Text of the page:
Oskar Groening was known as the ‘Bookkeeper of Auschwitz’ because of his role in the extermination of hundreds of thousands of Jews during WWII.
In July 2015, he became one of the last people to be convicted of crimes committed by the Nazi genocide during the war.
He received a sentence of four years in jail for being an accessory to the murders of 300,000 people in a concentration camp located in Poland. He did not actively participate in any of the killings himself, but was responsible for taking an inventory of the prisoners belongings when they arrived.
According to the German magazine Der Spiegel, Groening died last week, at the age of 96. Officials at the prison said they had not yet received the death certificate.
It was possibly one of the last significant trials concerning the Holocaust. Approximately twelve million people were killed during Adolf Hitler’s time as the Fuhrer of Germany.
Groening’s lawyers attempted to keep him from serving time in jail earlier this month, arguing that the conditions in prison would be fatal to him at his age. An earlier appeal along the same lines was rejected by the court. Although he was convicted in 2015, his lawyer’s actions effectively kept him from serving any jail time before his death.
His participation in the Holocaust first came to light when he gave interviews about his involvement. He said at the time that he wished to counter Holocaust-deniers who claimed the murder of millions of Jews by the Nazis never happened. At the time, most prosecutions relating to war crimes in WWII were focused on the leaders and not on the lower-level people who actually committed the crimes.
In the interviews, Groening stated that he knew what he did during the war was morally wrong. Part of his job was to collect cash found in the inmates luggage and send it to SS offices in Berlin to be used to fund the war effort.
After the war, Groening worked in a factory as an accountant. He did not talk to anyone about his experience during the war until the 1980s. At that point, he stepped forward to say that he had witnessed the killings in Auschwitz as a response to those who denied that they had taken place.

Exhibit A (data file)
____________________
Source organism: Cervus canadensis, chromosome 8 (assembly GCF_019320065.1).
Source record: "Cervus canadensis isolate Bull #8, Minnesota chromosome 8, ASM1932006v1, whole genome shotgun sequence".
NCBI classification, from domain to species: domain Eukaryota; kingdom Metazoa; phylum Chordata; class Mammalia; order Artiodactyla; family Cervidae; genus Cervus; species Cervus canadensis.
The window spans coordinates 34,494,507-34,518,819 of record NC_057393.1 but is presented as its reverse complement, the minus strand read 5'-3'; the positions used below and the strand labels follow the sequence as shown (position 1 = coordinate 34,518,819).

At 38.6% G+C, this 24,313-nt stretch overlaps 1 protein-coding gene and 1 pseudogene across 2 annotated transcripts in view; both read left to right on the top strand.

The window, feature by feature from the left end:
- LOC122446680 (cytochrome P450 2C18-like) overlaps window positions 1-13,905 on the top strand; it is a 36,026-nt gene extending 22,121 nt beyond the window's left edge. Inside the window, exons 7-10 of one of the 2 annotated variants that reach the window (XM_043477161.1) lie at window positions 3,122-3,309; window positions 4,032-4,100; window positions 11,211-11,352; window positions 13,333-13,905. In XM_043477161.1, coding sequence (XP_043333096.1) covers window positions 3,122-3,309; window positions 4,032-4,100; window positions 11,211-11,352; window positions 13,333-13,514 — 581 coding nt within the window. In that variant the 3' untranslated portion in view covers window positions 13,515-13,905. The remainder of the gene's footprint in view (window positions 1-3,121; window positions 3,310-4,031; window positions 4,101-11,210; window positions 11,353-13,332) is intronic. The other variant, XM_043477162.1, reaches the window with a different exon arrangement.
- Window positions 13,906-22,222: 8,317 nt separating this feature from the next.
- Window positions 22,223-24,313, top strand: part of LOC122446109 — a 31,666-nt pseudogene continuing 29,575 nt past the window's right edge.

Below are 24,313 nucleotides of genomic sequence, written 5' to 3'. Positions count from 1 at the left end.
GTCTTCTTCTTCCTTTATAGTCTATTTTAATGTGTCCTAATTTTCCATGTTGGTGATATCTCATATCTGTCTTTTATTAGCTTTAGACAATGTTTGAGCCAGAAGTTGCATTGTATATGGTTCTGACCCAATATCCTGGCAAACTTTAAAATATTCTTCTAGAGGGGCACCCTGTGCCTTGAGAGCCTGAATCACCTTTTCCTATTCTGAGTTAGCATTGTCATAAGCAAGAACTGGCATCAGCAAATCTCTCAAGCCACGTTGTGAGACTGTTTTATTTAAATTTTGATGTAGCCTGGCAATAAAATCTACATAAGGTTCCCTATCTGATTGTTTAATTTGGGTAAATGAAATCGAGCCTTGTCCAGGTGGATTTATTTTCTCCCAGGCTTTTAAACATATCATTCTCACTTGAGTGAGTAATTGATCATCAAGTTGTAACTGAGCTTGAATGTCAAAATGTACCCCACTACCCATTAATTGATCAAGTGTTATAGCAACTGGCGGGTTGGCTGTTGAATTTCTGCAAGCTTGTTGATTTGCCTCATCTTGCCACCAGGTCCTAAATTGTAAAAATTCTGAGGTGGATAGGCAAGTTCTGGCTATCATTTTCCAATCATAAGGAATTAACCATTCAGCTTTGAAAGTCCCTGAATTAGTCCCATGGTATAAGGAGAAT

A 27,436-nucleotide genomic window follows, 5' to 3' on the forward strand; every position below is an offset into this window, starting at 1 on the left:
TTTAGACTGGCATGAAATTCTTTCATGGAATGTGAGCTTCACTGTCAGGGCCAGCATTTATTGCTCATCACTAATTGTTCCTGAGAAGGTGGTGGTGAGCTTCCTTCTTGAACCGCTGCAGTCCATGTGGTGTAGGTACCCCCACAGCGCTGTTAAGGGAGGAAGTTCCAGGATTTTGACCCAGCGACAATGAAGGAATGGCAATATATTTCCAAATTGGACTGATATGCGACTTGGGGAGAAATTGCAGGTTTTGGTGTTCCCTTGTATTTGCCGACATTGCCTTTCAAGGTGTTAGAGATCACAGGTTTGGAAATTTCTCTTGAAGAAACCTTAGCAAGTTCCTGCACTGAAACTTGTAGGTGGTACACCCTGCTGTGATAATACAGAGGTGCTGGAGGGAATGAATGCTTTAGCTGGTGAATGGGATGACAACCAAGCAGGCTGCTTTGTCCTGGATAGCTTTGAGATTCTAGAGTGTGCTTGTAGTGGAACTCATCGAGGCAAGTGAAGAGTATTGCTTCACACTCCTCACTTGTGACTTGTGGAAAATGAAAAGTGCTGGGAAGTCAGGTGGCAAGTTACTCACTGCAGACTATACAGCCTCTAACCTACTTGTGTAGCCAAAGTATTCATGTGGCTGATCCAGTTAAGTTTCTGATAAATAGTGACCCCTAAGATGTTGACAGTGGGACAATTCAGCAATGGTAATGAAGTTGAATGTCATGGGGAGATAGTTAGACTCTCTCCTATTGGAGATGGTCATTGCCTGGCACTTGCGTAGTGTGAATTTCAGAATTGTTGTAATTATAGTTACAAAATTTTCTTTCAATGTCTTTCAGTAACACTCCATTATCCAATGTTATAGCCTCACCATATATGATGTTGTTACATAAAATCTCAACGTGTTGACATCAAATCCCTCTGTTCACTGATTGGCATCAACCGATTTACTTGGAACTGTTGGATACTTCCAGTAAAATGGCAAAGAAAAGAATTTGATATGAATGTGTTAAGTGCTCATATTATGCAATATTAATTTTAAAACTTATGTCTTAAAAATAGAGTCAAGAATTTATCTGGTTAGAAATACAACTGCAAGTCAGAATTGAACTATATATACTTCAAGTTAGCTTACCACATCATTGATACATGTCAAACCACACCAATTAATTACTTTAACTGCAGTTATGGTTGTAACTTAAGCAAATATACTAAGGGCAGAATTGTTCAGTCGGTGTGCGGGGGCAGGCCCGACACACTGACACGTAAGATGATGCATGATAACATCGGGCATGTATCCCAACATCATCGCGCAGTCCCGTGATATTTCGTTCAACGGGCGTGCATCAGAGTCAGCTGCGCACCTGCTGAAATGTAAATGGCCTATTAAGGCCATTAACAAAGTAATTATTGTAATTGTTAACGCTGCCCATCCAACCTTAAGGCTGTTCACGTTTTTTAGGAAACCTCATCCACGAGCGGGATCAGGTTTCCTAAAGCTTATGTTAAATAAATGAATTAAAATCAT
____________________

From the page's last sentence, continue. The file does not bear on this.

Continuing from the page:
In 2015, he gave an interview to Der Spiegel in which he insisted he was just a “cog in the gears” and was not legally guilty of any crime.
Germany’s legal stance toward war crimes began to change with the prosecution of John Demjanjuk. He was convicted in 2011 of being an accessory to the murder of 28,000 Jews at the Sobibór camp, also located in Poland.
The trial and subsequent conviction of Groening has led Germany to expand their efforts in prosecuting people accused of war crimes in WWII. In 2016, they convicted Reinhold Hanning of assisting in the deaths of 170,000 people when he served as an SS guard at Auschwitz. He was sentenced to five years in prison.
Hubert Zafke, 95, was accused of being an accessory to the murder of at least 3,681 people at Auschwitz. His trial ended in September 2017 when it was decided he was unfit due to his declining mental health from dementia.
Dr. Efraim Zuroff is the chief Nazi-hunter at the Simon Wiesenthal Center which researches the Holocaust. He called the death of Groening “unfortunate, at least on a symbolic level.” He feels that the world needs to see justice served or the trials lose some of their significance. He went on to say that Nazi victims were not shown mercy or given a chance to appeal their sentence so these criminals should not be given one either.